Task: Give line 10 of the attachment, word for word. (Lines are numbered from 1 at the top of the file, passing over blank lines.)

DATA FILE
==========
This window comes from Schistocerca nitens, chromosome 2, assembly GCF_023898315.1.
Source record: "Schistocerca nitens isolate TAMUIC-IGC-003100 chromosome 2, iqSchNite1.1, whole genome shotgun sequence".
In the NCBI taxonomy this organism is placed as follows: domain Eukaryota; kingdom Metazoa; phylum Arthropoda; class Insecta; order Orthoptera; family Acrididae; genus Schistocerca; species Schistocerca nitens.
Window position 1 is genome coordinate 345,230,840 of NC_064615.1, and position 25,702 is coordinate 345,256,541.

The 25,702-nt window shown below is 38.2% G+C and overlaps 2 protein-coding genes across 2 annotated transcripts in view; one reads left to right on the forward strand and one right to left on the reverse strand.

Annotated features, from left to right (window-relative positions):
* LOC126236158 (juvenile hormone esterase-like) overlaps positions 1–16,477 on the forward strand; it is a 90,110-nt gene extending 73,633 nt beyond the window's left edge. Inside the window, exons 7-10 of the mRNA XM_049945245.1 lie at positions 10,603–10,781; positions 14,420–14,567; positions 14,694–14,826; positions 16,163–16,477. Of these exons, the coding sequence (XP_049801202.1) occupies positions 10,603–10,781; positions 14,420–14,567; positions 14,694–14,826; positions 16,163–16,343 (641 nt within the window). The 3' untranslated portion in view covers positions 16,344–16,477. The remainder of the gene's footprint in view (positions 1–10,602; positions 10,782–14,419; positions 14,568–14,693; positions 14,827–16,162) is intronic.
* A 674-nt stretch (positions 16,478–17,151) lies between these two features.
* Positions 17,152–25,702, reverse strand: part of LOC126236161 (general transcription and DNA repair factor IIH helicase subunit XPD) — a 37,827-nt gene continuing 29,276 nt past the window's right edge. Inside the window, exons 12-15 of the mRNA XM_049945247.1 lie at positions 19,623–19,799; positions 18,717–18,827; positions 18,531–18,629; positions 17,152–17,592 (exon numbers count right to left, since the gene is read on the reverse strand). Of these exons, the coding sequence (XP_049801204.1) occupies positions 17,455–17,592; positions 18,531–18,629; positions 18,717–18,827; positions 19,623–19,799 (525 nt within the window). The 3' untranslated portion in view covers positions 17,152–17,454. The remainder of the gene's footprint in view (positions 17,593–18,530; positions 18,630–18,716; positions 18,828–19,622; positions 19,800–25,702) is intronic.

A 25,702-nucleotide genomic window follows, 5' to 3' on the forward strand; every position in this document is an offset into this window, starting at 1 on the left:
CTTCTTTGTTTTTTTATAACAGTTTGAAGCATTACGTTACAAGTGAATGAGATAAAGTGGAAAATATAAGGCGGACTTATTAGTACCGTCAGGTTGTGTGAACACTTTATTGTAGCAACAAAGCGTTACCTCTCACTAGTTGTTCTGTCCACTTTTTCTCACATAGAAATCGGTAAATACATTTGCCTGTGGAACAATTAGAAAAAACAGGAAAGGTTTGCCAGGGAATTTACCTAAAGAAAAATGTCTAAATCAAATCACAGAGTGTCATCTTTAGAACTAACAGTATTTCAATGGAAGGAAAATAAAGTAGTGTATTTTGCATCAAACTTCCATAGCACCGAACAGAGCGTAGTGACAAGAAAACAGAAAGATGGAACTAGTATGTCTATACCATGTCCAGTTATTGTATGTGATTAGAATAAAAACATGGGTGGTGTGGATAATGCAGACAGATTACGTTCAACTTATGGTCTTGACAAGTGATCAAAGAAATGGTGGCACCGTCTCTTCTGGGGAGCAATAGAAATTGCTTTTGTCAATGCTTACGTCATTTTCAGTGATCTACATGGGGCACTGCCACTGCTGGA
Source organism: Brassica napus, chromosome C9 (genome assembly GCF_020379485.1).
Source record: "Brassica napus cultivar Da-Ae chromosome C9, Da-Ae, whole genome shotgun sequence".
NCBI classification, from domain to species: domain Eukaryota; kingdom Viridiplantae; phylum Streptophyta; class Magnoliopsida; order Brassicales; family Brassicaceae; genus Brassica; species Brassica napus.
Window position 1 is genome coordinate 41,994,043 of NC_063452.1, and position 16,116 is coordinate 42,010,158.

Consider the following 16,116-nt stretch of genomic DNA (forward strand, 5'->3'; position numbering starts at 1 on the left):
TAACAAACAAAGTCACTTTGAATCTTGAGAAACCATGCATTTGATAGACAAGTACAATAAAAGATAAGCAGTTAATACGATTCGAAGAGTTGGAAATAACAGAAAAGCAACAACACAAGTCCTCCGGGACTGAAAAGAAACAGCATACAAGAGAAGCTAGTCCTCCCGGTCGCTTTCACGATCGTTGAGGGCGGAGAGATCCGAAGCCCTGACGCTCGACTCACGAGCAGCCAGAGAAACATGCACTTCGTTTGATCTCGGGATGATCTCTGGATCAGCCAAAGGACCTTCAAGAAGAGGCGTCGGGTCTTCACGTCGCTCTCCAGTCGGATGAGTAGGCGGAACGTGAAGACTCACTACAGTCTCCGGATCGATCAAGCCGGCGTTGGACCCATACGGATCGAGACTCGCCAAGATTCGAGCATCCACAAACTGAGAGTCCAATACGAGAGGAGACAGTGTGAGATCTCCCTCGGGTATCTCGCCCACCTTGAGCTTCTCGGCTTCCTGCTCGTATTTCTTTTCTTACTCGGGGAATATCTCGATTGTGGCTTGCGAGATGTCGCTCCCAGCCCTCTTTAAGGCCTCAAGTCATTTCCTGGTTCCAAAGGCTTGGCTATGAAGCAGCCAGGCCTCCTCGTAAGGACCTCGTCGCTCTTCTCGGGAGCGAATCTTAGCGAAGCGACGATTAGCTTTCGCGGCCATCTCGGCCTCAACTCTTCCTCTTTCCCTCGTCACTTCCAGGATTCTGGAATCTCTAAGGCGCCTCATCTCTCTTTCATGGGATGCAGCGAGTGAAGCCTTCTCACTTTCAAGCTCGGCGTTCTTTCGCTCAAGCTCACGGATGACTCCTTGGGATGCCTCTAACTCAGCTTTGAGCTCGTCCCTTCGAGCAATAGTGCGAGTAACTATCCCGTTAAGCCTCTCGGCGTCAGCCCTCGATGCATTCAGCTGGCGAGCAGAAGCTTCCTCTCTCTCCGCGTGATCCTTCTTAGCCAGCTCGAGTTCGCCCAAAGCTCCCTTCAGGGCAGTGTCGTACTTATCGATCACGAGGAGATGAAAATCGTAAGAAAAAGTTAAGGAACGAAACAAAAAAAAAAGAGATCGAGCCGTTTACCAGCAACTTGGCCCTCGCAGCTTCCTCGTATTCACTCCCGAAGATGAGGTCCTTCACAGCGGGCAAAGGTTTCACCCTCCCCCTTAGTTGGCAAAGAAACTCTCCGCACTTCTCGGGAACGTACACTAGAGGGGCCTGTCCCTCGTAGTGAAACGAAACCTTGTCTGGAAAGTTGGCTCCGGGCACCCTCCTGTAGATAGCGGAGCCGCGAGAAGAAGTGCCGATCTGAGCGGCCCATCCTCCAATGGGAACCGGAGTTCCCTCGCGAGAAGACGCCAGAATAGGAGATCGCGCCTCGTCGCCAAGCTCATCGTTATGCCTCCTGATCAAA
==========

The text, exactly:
A 25,702-nucleotide genomic window follows, 5' to 3' on the forward strand; every position in this document is an offset into this window, starting at 1 on the left: